The Wet Collodion Process

14031075_10153722089821921_679977314_nFrederick Scott Archer was the son of a butcher from Hertford who went to London to take an apprenticeship as a silversmith. Later, he became a sculptor and found calotype photography useful as a way of capturing images of his sculptures. Dissatisfied with the poor definition and contrast of the calotype and the long exposures needed, Scott Archer invented the new process in 1848 and published it in The Chemist in March 1851, enabling photographers to combine the fine detail of the daguerreotype with the ability to print multiple paper copies like the calotype. In publishing his discovery, he did so knowingly without first patenting it, giving it as a gift to the world.


This process originally called the wet-collodion process, or simply the collodion process, and as we call it today the wet-plate collodion process. This process involves adding a soluble iodides & bromides to a solution of collodion (cellulose nitrate) and coating a glass plate with the mixture. The plate is then immersed in a solution of silver nitrate to form silver halides. The plate, still wet, is exposed in the camera. It is then developed by pouring a solution of pyrogallic acid or ferrous sulfate over it and then is fixed with a strong solution of sodium thiosulfate, for which potassium cyanide was later substituted. Immediate developing and fixing were necessary because, after the collodion film had dried, it became waterproof and the reagent solutions could not penetrate it. This process was valued for the level of detail and clarity it allowed. A modification of the process, in which an underexposed negative was backed with black paper or velvet to form what was called an ambrotype, became very popular from the mid- to late 19th century, as did a version of black lacquered metal known as a tintype, or ferrotype.


The Silver Sunbeam list 10 different steps to process a single positive wet collodion photo. Those Steps are described as follows:

  1. Preparation of Glass: A piece of glass is thoroughly cleaned, sized and polished. This step is skipped for tintypes.
  2. Coating with collodion: While holding the plate in a horizontal position the collodion is flowed onto the plate to make a smooth and even coating on it.
  3. Sensitizing it: The coated plate is then placed into a bath of silver nitrate for several minutes to sensitize it.
    1. In darkroom conditions, the plate is removed from the bath and placed into a lightproof box, called a plate holder. the plate holder is carried to the camera, locked into place with the dark slide facing the lens.
  4. Exposing it in the camera:  The dark slide is removed; we are ready to take the photo.  The exposure times vary based on the lens, light, weather and the chemicals, but is generally just a few seconds. This is done by removing the lens cap and replacing it.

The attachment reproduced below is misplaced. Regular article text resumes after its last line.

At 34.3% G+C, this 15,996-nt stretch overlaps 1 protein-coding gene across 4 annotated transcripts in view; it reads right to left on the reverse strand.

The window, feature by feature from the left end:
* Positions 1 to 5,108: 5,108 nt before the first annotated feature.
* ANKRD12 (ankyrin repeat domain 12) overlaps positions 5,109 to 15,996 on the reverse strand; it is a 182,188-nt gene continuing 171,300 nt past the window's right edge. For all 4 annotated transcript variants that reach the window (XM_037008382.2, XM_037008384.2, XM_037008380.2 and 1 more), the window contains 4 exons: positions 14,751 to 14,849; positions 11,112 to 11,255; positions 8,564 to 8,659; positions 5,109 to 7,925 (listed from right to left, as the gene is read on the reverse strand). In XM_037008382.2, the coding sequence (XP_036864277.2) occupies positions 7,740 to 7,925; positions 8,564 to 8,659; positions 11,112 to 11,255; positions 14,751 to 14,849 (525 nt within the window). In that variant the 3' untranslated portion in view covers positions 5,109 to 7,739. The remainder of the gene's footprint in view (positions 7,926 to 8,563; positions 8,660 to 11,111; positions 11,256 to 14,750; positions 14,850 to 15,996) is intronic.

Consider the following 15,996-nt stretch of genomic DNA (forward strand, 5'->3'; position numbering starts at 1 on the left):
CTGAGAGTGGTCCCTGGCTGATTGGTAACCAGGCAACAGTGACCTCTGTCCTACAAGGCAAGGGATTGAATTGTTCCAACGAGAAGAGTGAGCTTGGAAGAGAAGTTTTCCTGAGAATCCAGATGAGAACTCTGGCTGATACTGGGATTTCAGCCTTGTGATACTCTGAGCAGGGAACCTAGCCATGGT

1. The plate holder is closed up, and taken back to the darkroom.
  5. Developing the picture: Back in the darkroom the plate is then removed from the plate holder and developed out by pouring a developer solution over its surface. When the plate is judged to be fully developed, it is stopped from developing any further and rinsed using clean water
  6. Fixing the image: Out of the darkroom the plate is then fixed by placing it into a chemical solution sodium Thiosulfate, generically called Hypo or Fix which dissolves the remaining unexposed silver, and prevents the silver from further darkening. Permanently fixing the image. It is then thoroughly rinsed in clean water.
  7. Drying the plate: The plate is then dried either by air or by use of a small alcohol burner flame.
  8. Coloring: The image is then hand-colored to give life to cheeks, or color to curtains, and so on. (this step is typically omitted) 
  9. Varnishing: The plate is then warmed and varnished to protect the image.
  10. Backing: Then finally for ambrotypes. The plate is coated with asphaltum or provided a backing made from paper, velvet, or an unused tintype.

For the different solutions, we use modern adaptations of historic recipes, we choose not use potassium cyanide as our fixer to avoid the potential risk associated when working with the public. The chemicals used in modern wet-plate photography are considered ORMD and are still considered as toxic if not treated with respect for what they are.


4 thoughts on “The Wet Collodion Process

  1. Pingback: The million dollar question – Battle Born Historical Photographry

  2. Aw, this was a really nice post. In thought I would like to put in writing like this moreover – taking time and actual effort to make a very good article… but what can I say… I procrastinate alot and by no means appear to get one thing done.


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